for employees who meet certain income


rolling a distribution over to another plan or

criteria. The credit is available for up to

individual retirement account (IRA) can keep

$2,000 of contributions.

Tax Deferral Remind employees that making pretax contributions to the plan means they’ll owe

the tax deferral going longer.

* The Tax Relief, Unemployment Insurance Reauthorization, and Job Creation Act of 2010

Special Opportunity To Save More

less current federal income tax on their

The 2010 Tax Relief Act* has reduced the

earnings. Taxes are also deferred on invest-

Social Security payroll tax rate for employees

ment earnings generated in their retirement

from 6.2% to 4.2% for 2011. Suggest that

Saver’s Tax Credit 2011 Income Ranges 50% Credit

20% Credit

10% Credit

Married Couples Filing Jointly Earning

Up to $34,000

$34,001 - $36,500

$36,501 - $56,500

Head of Household Earning

Up to $25,500

$25,501 - $27,375

$27,376 - $42,375

Single & Married Filing Separately Earning

Up to $17,000

$17,001 - $18,250

$18,251 - $28,250

The maximum credit is $1,000 (50% × $2,000 of contributions) for an individual, $2,000 (50% × $4,000 of contributions) for a married couple. Earnings are adjusted gross income (AGI). To qualify, an individual also must be age 18 or older before the end of the year and can’t be a full-time student or claimed as a dependent on someone else’s return.

More Nonprofits Eligible for e-Postcard Gathering the information required for Form 990, the annual return that most tax-exempt organizations file with the IRS, typically takes a significant amount of time and effort. Small organizations, however, may file the much simpler electronic Form 990-N

are eligible to file the e-Postcard if their average annual gross receipts are: ■

$60,000 or less for the first two tax years. This applies if the organization has been in existence for more than one year but less than three.

If an organization has been in existence for one year or less, it may file the e-Postcard

$50,000 or less for the last three tax

if gross receipts, including amounts that

requirements will allow more organizations

years, including the tax year for which

are pledged by donors, total no more than

to utilize the e-Postcard.

the return is filed. This applies if the


(e-Postcard). A recent change in IRS filing

Effective for tax years beginning on or after January 1, 2010, most organizations

organization has been in existence for at least three years.


A Fresh Look at Fundraising To say that the Internet has changed our lives is an understatement. Twenty years ago, the Internet was a big deal. Now it’s a normal part of everyday life. These days, the big changes are the innovations ushered in by Web 2.0. Web 2.0 introduced interactivity. And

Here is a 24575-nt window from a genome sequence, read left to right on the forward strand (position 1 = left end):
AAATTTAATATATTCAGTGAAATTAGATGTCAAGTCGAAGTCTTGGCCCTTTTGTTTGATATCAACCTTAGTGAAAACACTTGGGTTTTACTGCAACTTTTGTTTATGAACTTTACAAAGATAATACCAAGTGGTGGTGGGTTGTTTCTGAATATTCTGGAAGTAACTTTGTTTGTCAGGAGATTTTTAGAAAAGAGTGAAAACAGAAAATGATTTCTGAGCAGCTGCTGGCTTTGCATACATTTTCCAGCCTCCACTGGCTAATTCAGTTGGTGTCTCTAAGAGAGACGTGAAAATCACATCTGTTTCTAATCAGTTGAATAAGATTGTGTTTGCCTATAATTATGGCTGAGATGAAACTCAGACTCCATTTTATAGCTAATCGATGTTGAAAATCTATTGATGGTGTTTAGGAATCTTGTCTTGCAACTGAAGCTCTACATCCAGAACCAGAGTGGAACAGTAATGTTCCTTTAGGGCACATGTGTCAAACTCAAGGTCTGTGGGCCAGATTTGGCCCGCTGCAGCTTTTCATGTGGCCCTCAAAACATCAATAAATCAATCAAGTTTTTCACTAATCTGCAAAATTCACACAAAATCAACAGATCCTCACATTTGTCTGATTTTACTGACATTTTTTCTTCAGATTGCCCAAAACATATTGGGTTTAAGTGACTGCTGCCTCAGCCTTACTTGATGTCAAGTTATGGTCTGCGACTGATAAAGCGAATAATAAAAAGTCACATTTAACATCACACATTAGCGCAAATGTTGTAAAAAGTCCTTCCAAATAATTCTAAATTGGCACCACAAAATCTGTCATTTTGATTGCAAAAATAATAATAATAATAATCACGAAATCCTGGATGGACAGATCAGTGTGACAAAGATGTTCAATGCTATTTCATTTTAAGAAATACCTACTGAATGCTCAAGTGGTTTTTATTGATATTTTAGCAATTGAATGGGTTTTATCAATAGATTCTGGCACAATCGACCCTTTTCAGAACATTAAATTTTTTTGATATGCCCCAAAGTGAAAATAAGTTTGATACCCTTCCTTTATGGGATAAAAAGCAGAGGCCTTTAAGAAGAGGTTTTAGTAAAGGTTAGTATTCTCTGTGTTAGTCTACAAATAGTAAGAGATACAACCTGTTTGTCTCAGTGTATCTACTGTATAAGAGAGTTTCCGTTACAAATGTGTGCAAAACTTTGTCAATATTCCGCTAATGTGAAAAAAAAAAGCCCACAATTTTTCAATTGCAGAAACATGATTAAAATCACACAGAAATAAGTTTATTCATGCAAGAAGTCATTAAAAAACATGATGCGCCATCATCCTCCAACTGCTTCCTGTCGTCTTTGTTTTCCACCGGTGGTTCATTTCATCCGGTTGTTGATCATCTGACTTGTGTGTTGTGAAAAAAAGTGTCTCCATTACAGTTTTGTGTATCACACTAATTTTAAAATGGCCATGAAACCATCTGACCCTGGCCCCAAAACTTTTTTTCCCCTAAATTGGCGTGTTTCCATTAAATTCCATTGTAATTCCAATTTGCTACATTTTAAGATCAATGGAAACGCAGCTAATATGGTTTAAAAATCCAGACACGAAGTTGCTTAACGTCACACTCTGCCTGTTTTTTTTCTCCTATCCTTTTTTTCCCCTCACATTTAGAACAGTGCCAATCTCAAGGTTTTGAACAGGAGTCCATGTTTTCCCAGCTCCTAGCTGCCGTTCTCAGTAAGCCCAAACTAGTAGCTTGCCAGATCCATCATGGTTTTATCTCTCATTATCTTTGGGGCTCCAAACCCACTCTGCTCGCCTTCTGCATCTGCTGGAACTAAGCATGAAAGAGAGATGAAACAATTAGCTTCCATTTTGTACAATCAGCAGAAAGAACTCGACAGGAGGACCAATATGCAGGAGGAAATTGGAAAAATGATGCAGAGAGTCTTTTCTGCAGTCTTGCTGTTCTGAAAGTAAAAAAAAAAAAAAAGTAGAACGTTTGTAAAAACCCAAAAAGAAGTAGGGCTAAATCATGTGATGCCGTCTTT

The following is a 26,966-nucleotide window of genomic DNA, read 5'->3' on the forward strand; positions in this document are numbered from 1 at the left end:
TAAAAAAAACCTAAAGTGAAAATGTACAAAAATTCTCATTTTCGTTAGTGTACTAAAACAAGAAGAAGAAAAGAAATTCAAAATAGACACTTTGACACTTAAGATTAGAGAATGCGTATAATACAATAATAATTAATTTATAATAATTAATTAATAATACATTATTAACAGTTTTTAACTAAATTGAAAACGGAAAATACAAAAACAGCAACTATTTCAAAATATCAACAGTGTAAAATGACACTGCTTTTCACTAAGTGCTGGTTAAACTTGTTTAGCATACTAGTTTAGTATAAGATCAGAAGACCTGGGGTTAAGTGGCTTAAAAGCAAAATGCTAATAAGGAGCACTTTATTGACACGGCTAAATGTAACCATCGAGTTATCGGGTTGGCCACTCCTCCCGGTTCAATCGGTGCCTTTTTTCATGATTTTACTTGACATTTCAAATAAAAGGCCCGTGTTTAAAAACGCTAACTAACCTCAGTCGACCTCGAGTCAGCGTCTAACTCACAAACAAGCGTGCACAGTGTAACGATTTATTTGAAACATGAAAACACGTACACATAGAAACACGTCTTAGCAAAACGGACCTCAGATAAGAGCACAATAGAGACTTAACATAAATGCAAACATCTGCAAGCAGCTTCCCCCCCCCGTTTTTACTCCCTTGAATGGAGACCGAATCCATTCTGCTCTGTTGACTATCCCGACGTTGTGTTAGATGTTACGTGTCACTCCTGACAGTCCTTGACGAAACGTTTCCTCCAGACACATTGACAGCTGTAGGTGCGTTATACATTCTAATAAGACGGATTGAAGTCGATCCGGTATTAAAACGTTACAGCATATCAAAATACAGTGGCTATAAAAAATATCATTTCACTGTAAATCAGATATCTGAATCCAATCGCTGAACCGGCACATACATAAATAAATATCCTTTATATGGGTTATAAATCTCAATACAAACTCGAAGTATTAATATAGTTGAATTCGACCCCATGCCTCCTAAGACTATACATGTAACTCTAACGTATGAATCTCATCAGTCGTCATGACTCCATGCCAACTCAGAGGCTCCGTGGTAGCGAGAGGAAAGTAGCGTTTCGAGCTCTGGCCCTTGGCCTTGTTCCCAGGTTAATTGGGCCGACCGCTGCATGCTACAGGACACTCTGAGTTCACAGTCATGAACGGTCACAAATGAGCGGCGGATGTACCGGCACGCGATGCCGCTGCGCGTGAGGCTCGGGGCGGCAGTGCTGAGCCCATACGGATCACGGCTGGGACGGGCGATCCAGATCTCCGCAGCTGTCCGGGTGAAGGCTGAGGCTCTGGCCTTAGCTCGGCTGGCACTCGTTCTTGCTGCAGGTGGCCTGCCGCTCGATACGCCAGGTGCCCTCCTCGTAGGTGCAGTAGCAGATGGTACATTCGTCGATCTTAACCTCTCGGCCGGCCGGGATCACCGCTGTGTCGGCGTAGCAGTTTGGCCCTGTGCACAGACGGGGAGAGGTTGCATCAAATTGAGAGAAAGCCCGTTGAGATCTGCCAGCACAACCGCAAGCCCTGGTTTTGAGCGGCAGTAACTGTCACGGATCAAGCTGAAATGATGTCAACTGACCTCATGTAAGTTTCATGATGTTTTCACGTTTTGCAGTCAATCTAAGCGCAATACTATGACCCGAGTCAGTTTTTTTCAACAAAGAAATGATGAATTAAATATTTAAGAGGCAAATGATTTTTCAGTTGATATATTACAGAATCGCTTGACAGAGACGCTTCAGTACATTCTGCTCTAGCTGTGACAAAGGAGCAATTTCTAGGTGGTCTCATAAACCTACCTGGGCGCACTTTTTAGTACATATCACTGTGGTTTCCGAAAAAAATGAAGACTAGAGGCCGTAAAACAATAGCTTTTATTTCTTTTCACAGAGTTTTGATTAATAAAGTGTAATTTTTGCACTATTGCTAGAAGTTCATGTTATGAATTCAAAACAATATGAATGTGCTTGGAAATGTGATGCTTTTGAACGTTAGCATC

likely that more of your donors will turn to

that turned the Internet from a static vault

social media channels for information and

of information into a full 24/7 communication

to make donations.

platform. Social media, such as Facebook, Twitter, YouTube, and LinkedIn, are game

presence is time consuming. And it is. Developing a robust social media presence requires time and effort. The reward, however, is the ability to immediately reach out to, converse with, and respond to your community. Getting Started Since social media is rapidly becoming a way of life, making the transition from the

Spreading the Word There are some impressive advantages

old communication channels to social media

to using social media. The cost of entry is

may be inevitable. If your organization is on

low in terms of actual dollars (although not

the social media sidelines, and many are,

necessarily in terms of time). You can build

you may want to do some research. If you’re

a community of supporters and, in turn,

not sure where to start, ask a tech savvy

empower them to reach out on your behalf.

volunteer or staff member to help. When

The biggest advantage of all, however, is the

you’re ready, draw up a simple plan for using

campaign is to share your mission and your

ability to establish a connection and com-

social media. Set measurable goals, such

story in the most effective way possible. In

municate directly with your community.

as boosting visibility, increasing website

changers. Given these new ways of communicating, what are the challenges for nonprofit organizations as they reach out to connect with current and potential donors? Fundraising in Transition One of the key goals of a fundraising

the past, direct mail was generally the best

Nonprofits of all sizes have been quick to

communication option for fundraising cam-

embrace the various social media channels.

paigns. But that may no longer be the case.